This 550 Replica Has A Fascinating French Handmade Story
Editor’s note: This article was originally published in print in our friend’s magazine HypeBeast, we enjoy the opportunity to share some of our favorite stories with them from time to time. After it goes to print, we publish them here. A special thank you to Michael Gross of ChromeCars for giving us seat time with this special car.
Photography by Ted Gushue
Some itches, no matter how hard to reach, demand scratching. Some cars, no matter how impractical, or expensive, or rare, demand owning. The Porsche 550 Spyder is without question one of these cars.
And so it was that in 1965 a Parisian Porsche racer got the itch, and (instead of listening his bank account) immediately got to work in his garage. You see, the 550 you’re looking at is anything but factory stock. In fact, it’s never once even been to Stuttgart. It was made, by hand, in Paris.
Armed with a handful of drawings and specs of the original car, this racer quite literally started hammering away. Genuine factory parts were ordered up from Germany, schematics were roughed out by hand in Paris, and a 1963 Porsche 1600 engine was purchased from a scrapyard. Dozens of square yards of aluminum alloy were acquired and wooden bucks were assembled in the vague shape of a 550 Spyder.
For months on end, this plucky pioneer toiled away in his garage, tig welding a lightweight monocoque frame, cobbling together suspension pieces, fumbling his way through the electrical wiring process. He would stretch great sheets of aluminum out before hammering away well into the evening ’til the rough curvature of a 550 would start to reveal itself (much to his neighbors chagrin).
All along, box upon box would be delivered from Germany, each containing a tiny piece to his full-sized Porsche puzzle.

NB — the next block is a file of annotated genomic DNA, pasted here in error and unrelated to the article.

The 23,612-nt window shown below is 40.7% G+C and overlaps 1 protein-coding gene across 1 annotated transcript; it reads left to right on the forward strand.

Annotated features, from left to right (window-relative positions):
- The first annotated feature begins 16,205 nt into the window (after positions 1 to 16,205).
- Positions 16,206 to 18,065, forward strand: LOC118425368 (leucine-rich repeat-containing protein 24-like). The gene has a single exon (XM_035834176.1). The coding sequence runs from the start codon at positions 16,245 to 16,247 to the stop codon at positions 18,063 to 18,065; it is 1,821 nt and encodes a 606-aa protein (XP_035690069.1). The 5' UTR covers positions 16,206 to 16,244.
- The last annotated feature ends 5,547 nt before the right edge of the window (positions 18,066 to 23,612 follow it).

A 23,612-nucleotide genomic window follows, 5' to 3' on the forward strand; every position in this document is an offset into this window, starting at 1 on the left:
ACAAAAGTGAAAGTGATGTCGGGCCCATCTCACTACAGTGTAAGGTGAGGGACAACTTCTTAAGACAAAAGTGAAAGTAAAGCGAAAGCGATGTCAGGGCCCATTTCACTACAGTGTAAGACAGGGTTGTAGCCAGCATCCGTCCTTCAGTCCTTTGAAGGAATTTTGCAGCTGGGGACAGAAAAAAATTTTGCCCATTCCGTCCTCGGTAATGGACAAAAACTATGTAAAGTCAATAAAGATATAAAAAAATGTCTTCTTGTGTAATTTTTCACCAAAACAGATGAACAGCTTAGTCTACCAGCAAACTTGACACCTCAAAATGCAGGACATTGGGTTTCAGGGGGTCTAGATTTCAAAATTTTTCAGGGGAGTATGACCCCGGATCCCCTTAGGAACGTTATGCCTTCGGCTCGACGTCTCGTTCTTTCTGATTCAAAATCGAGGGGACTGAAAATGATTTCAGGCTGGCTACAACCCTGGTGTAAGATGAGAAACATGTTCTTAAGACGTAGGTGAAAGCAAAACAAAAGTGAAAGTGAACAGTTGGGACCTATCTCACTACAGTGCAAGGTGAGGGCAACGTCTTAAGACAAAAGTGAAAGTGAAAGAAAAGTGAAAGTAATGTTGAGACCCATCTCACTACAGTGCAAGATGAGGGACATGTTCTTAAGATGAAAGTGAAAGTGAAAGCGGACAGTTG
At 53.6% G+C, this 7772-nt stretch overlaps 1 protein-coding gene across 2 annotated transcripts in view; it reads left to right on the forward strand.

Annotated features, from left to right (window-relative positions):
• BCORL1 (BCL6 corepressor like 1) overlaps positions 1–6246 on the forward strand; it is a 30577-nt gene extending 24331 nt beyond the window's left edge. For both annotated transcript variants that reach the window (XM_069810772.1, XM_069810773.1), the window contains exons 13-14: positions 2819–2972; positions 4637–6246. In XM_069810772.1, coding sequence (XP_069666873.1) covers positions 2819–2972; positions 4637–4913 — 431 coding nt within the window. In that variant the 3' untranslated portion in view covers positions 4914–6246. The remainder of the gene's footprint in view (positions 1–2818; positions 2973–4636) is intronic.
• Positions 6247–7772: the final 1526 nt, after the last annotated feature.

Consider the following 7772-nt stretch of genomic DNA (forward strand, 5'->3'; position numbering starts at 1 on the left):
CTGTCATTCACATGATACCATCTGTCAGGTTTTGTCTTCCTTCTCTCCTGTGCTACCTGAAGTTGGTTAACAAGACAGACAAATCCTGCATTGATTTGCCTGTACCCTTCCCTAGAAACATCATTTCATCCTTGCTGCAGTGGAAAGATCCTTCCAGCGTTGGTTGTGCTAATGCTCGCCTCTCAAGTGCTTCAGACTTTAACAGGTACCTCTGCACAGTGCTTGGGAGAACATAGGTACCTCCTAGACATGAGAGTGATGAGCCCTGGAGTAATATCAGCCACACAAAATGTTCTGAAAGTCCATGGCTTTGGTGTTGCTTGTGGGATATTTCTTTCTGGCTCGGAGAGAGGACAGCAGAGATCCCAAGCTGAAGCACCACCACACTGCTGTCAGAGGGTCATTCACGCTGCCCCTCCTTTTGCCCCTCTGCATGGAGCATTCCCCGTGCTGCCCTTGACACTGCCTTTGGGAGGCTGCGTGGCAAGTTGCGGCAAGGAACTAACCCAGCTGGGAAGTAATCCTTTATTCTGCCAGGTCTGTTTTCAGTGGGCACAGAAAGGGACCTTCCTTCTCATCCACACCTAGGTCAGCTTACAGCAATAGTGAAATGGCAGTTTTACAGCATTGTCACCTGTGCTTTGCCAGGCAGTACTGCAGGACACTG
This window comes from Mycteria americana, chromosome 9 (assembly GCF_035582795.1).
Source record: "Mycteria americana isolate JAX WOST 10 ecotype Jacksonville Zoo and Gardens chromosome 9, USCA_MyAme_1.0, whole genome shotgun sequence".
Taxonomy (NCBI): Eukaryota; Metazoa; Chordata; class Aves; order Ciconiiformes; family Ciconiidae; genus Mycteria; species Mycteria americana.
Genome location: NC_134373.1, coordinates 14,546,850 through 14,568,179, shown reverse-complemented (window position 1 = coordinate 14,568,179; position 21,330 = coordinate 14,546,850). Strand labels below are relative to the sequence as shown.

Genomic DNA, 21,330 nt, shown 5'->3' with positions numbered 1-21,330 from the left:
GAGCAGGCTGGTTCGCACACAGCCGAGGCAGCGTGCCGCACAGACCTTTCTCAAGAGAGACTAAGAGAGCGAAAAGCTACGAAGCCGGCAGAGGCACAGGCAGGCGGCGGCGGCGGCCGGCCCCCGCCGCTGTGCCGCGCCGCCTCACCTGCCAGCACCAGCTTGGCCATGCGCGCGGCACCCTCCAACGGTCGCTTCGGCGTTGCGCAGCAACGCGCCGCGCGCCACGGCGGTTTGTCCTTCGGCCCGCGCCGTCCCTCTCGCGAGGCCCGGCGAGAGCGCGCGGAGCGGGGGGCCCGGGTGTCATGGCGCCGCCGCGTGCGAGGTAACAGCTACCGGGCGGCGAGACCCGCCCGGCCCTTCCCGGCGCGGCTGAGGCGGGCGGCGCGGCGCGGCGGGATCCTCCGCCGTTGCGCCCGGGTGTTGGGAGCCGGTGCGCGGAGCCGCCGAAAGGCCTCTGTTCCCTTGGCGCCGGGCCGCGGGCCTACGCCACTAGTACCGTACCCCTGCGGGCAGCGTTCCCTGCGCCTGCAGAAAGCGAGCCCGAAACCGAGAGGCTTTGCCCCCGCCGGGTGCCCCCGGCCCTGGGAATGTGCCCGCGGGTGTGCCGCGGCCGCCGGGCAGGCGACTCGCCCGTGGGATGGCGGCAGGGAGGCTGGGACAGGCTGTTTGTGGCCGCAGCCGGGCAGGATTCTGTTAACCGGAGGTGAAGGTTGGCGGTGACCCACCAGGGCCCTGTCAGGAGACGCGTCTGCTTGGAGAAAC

It’s hard not to imagine the look on his face when, after ages of construction, the Frenchman raised his garage door one last time to find the 550 sitting happily where only months prior had been a pile of parts. At this point, there was only one thing left to do: race it.
Through the early ’70s, the car enjoyed a healthy racing career by bombing around the club tracks of Europe. As the racer/builder aged, he moved his prized possession into storage, where it sat until it was acquired by the Hammer Collection around 2003, at which point it was restored and hand-aged with the legendary livery of the Guatemalan team, piloted by José Herrarte Ariano and Carlos González, that competed in the 1953 Carrera Panamericana, winning its overall class. The race was somewhat legendary by pitting Juan Manuel Fangio, arguably the greatest driver of all time, against a litany of unknowns.
To drive it is to be thrown back in time to when racing drivers had the masochistic tendencies of a SAW horror flick producer—the thing is rough. Unapologetically so. Loud, rambunctious, and a scream to drive. Each gearshift is a wormhole to another era. No synchromesh technology, rudimentary gearing ratios. The whole thing is, without question, an experience.
It’s so rare to see the ingenuity that brought this car into existence today. So rare to find someone who’s willing to toil away in a small garage, working tirelessly on something he or she is passionate about.
Of course, there are high end manufacturers like Rod Emory or Singer Vehicle Design that do incredible handmade work, but they do it on a grand scale. What happened to the little guy? The weekend warrior? Where did he go?